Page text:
To see things differently. To challenge what’s always been done. But lucky for the University of Alberta, resolute commitment won out.
The 2023 recipients of the Alumni Association’s highest honour, the Distinguished Alumni Award, broke free of the status quo to create far-reaching transformation. With a little more bold thinking and risk taking, these University of Alberta graduates have gone all-in — and shaped our world in the process.
Robert G. Bertram, ’71 MBA
Senior executive, governance advocate, business mentor
When Robert Bertram became chief investment officer for the new Ontario Teachers’ Pension Plan (OTPP) in 1990, he embarked on a journey to redefine pension fund management. With no staff, $19 billion in assets and a mission to secure the financial futures of 300,000 teachers, Bertram fearlessly rewrote the rulebook for institutional investing. Eighteen years later, the OTPP’s valuation reached a staggering $108 billion, transformed as a premier investment fund. Dubbed “the Canadian Model,” Bertram’s vision became the new standard adopted by institutional investors worldwide.
Equally passionate about governance reform, Bertram was a founding force behind the Canadian Public Accountability Board and the Canadian Foundation for Governance Research. Throughout his career, including 18 years at Telus, Bertram mentored young professionals. OTPP colleagues recognized the impact of Bertram’s mentorship, establishing a student scholarship in his honour.
Like so many who go into medicine, Hinshaw always hoped to make a difference — and that she did. In the bleakness of the COVID-19 storm, Deena Hinshaw emerged as a calming force. For 245 days, Albertans tuned into her every word from their living rooms and phones. Collected and steady, Hinshaw delivered reassurance and critical information as she urged us to do the right thing. Her evidence-based wisdom helped thousands navigate everything from masking and handwashing to closures and vaccinations.
As chief medical officer of health, Hinshaw led the team credited with saving lives and avoiding a collapse of overtaxed hospitals and the workers within. Criticism and threats endured, but she stood strong. Hinshaw balanced public health and politics, tackling other crises like opioid deaths and rising syphilis cases. With clinical professorship roles at Alberta’s two largest universities, her leadership continues, inspiring composure, empathy and decisiveness in healthcare.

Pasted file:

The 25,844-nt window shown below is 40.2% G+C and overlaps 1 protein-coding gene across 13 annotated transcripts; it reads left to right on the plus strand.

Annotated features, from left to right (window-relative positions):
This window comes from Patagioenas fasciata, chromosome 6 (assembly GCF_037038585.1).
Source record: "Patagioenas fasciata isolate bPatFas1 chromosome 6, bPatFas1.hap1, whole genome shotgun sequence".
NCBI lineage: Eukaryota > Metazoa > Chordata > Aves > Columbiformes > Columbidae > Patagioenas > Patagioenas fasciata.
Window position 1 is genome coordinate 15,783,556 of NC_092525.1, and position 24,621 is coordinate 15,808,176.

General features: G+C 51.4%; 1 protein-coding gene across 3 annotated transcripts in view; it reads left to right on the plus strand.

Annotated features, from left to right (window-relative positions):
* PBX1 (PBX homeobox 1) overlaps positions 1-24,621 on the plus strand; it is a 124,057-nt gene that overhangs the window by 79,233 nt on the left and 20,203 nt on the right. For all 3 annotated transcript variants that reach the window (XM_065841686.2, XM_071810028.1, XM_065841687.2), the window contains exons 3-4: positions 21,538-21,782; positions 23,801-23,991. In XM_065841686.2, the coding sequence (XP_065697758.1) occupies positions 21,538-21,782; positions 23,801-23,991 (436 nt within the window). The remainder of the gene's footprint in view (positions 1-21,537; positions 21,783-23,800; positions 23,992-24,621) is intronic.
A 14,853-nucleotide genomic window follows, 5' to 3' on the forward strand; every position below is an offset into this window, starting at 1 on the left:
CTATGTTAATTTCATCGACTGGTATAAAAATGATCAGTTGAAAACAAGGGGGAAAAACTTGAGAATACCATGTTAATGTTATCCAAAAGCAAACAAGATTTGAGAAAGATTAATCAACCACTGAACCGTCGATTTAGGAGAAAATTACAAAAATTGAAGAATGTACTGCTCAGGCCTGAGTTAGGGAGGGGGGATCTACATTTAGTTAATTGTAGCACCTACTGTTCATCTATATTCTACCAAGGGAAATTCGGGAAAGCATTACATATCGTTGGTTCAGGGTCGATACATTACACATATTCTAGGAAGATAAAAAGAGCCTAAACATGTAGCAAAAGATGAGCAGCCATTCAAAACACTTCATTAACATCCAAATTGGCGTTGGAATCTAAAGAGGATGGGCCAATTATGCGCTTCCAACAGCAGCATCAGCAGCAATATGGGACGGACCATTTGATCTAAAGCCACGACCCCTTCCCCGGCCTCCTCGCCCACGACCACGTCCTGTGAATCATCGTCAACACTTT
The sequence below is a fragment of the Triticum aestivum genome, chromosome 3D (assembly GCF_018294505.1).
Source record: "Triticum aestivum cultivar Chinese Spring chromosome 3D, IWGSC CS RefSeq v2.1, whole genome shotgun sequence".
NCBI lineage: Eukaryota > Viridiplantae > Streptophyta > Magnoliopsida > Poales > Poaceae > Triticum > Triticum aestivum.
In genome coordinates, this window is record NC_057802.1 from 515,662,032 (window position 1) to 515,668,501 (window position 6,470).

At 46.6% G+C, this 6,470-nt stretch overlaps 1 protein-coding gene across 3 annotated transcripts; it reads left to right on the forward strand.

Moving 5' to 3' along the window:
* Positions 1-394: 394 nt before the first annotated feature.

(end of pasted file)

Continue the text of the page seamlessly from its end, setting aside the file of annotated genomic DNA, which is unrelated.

Bruce Ritchie, ’76 BMedSc, ’78 MD
Hematologist, researcher, patient advocate and academic
For three decades, Bruce Ritchie has helped hundreds of Canadians grappling with rare blood disorders. His research and clinical trials uncovered treatments where none previously existed, including Canada’s largest program for angioedema (swelling of deeper skin layers) and immunodeficiency — allowing patients to treat themselves at home rather than in hospitals. This alone saves Alberta’s health system $3 million every year!
Ritchie also developed Canada’s largest red-cell exchange program and supervised the first Canadian adult stem cell transplant for sickle cell disease in 2017. Patient care is a special focus for Ritchie, and he has played a pivotal national role in safeguarding blood supplies, co-founding the Network of Rare Blood Disorder Organizations and establishing the Canadian BioSample Repository. Supervising over 80 research students, Ritchie continues to advance knowledge, improve patient care and change lives.
Gordon H. Wilkes, ’73 BSc(Med), ’75 MD
Doctor, surgeon and innovator
Gordon Wilkes has dedicated his career to changing the faces — and transforming the lives — of people with facial disfigurements caused by trauma, cancer, infection or congenital factors. Beginning in 1982, he specialized in cleft lip and palate repairs. But it’s Wilkes’ work in the area of microtia — reconstructing underdeveloped or missing ears — that garnered him international respect. He is one of very few surgeons skilled in using a patient’s rib cartilage to construct a new ear, and he pioneered bone-anchored titanium implants for prosthetic eyes, ears and noses.
Outside of the operating room, Wilkes co-founded the Craniofacial Osseointegration and Maxillofacial Prosthetic Rehabilitation Unit (COMPRU), renamed the Institute for Reconstructive Sciences in Medicine (iRSM), which leads digital surgical planning globally. Nearing 30 years as a U of A professor, Wilkes has mentored many, teaching surgical principles and the importance of patient quality of life as he reshaped the field of plastic surgery.